The SEC filing covering the reverse merger said that Evans cancelled 18.7 million of his shares prior to the closing of the deal, leaving him with 9.8 million shares of the combined company

Evans reported in an SEC filing that he sold those shares for $40,000 the day after the reverse merger was completed. The filing did not identify the buyer or buyers of the shares, which amounted to nearly 20 percent of Chisen Electric’s stock.

No individual holder besides Fast More ever reported owning 5 percent or more of the company’s shares.

World Trophy Outfitters’ SEC filings described Evans as a planning consultant for the city of Pasadena, Calif., and as a current or previous executive at several other Utah-based shell companies.

Our research found that he is the brother-in-law of David N. Nemelka, the Utah financier and stock promoter who pleaded guilty to criminal charges in connection with an earlier scheme involving a reverse-merger company.

As we noted earlier in this story, another person with ties to Nemelka controlled the shell company that became China Infrastructure Investment.

SEC filings show that Evans previously was involved with members of the Nemelka family in other public companies. He now is a planning official in Park City, Utah.

Chisen Electric’s SEC filings did not identify any of the investors who held the other 5.2 million shares of World Trophy Outfitters that were in public hands prior to the reverse merger.


Chisen Electric’s shares trade on the Over-the-Counter Market. Total trading over the past three years was less than 1.5 million shares, with daily volume seldom topping 10,000 shares.

The company’s stock began trading at $3.90 and stayed in the $4 to $5 range until November 2009.  Then, the stock moved up to $8, on a volume of fewer than 5,000 shares a day.

Chisen Electric’s shares never gained traction with investors. They fell to $5 by end of 2010 and were down to $1 by late last year. Then, the company executed a 10-for-1 stock split, boosting the total shares outstanding to 500 million.

The stock now trades infrequently, for around 5 cents a share.

Given the lack of activity in the stock, we believe the architects of the reverse merger have made little money on this deal.


CH Lighting International went public in July 2008 through a reverse merger between Sino-Biotics Inc., a shell company, and KEG International Ltd., a holding company incorporated in Hong Kong.

CH Lighting is based in Shangyu City and makes light bulbs, lamps and lighting products.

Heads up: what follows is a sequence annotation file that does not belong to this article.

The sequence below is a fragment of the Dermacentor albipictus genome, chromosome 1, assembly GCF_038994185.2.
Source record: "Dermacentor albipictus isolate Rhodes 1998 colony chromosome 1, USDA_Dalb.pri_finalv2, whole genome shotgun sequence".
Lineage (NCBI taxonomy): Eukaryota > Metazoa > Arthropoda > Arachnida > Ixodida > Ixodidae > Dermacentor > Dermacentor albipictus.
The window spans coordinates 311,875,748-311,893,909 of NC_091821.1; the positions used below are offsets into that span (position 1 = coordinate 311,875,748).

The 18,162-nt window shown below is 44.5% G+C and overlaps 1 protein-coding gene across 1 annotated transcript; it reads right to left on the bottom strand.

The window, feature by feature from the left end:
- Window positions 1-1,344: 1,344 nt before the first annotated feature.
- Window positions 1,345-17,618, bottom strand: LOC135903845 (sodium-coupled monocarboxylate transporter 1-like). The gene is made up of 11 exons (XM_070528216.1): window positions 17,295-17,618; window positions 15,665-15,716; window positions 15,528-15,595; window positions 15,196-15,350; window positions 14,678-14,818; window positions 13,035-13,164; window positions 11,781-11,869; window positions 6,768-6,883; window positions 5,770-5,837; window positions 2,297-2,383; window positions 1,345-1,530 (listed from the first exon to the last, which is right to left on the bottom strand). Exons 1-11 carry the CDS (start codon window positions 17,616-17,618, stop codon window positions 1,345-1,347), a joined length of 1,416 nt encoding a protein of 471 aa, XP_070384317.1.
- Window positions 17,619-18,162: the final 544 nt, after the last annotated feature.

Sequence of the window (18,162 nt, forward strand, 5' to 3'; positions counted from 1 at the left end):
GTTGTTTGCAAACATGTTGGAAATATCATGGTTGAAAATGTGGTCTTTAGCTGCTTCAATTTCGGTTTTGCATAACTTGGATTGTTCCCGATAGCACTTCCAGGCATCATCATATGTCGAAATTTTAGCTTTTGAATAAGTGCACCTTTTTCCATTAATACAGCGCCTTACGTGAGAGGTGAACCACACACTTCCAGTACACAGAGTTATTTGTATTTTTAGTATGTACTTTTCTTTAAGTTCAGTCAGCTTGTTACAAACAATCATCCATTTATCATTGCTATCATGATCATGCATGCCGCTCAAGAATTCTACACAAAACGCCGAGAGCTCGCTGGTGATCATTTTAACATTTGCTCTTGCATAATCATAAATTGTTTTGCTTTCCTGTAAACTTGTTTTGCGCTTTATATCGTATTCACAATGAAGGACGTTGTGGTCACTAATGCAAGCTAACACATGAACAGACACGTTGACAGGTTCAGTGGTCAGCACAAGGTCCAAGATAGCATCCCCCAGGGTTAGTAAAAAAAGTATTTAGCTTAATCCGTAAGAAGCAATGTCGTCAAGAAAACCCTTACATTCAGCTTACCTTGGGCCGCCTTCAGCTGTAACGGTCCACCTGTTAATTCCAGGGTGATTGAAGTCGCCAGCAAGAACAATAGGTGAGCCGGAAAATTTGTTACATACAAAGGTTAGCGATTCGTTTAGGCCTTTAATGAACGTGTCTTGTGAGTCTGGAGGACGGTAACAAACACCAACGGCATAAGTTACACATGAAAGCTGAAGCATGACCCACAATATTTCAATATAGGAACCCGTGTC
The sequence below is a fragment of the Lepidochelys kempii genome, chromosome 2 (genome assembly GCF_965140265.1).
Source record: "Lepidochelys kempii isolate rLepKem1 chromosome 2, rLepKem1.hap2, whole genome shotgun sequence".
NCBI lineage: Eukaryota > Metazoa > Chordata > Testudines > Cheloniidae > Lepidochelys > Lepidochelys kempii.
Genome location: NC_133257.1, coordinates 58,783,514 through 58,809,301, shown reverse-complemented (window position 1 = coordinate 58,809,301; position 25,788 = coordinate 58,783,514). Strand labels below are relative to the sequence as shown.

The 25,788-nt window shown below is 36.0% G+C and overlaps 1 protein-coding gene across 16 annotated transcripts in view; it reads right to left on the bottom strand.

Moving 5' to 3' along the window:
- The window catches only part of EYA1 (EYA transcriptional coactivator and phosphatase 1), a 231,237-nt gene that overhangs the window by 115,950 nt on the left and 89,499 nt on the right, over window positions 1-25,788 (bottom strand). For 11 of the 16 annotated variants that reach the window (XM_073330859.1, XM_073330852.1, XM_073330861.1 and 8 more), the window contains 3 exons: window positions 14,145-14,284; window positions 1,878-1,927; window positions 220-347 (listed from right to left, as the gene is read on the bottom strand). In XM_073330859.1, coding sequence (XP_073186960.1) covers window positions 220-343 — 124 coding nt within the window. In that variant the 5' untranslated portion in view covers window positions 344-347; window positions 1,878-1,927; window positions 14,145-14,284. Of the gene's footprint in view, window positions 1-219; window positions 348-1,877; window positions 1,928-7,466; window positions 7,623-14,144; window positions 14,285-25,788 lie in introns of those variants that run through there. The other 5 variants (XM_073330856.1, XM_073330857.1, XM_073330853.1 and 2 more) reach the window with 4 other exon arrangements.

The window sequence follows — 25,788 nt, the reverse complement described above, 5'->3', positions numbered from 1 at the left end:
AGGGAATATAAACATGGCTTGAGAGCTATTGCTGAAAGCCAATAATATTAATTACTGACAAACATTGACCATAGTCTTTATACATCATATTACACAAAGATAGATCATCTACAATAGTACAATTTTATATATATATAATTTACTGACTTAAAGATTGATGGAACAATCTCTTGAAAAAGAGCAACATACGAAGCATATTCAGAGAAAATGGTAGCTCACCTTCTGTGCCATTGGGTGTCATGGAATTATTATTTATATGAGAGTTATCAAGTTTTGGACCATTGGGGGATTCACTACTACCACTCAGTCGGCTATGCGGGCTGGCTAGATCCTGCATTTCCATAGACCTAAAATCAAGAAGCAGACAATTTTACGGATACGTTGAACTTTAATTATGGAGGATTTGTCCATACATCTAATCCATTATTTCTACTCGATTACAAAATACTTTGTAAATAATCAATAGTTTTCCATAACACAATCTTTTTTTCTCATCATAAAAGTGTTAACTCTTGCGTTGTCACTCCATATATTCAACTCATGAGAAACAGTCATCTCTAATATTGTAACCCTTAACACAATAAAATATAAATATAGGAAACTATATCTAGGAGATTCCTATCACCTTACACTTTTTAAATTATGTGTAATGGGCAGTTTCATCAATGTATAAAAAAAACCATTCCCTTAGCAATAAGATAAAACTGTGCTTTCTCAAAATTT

KEG International got 93 million shares of the combined company, or 77.5 percent of the total outstanding.


Sino-Biotic’s biggest shareholder was an entity called Venture Fund I Inc. It got 23.9 million shares of CH Lighting, or nearly 20 percent of the combined company. SEC filings listed James Ditanna as Venture Fund’s president.

But earlier filings for several other companies with financial ties to Venture Fund I listed Ruth Shepley as its owner.

Our research found that Ditanna once was president of Dexterity Surgical, the shell used in the reverse merger that created China INSOnline.

The address listed for Venture Fund I corresponded to the law offices of John Heskett, an Oklahoma lawyer who also was involved with the shell companies that became Telestone and China INSOnline.

SEC filings list KEG International’s address as the law offices of Chui & Lau, a small firm based in Hong Kong. One of its attorneys, Siu Choi Fat, was involved in four of the other Chinese reverse mergers covered in our reports.

The filings related to the CH Lighting deal do not mention either of Kelley’s firms, MCC Group USA or Asia First Financial. But a section of Asia First Financial’s website, now removed, identified CH Lighting as one of its investments.

CH Lighting’s stock is listed on the Pink Sheets and trades only sporadically. The current share price is around 15 cents. Because of the lack of trading volume, this is another deal that has yet to generate any payoff for the reverse merger network.

 Rick Feldman and Gregory Stevens provided fact-checking services for this report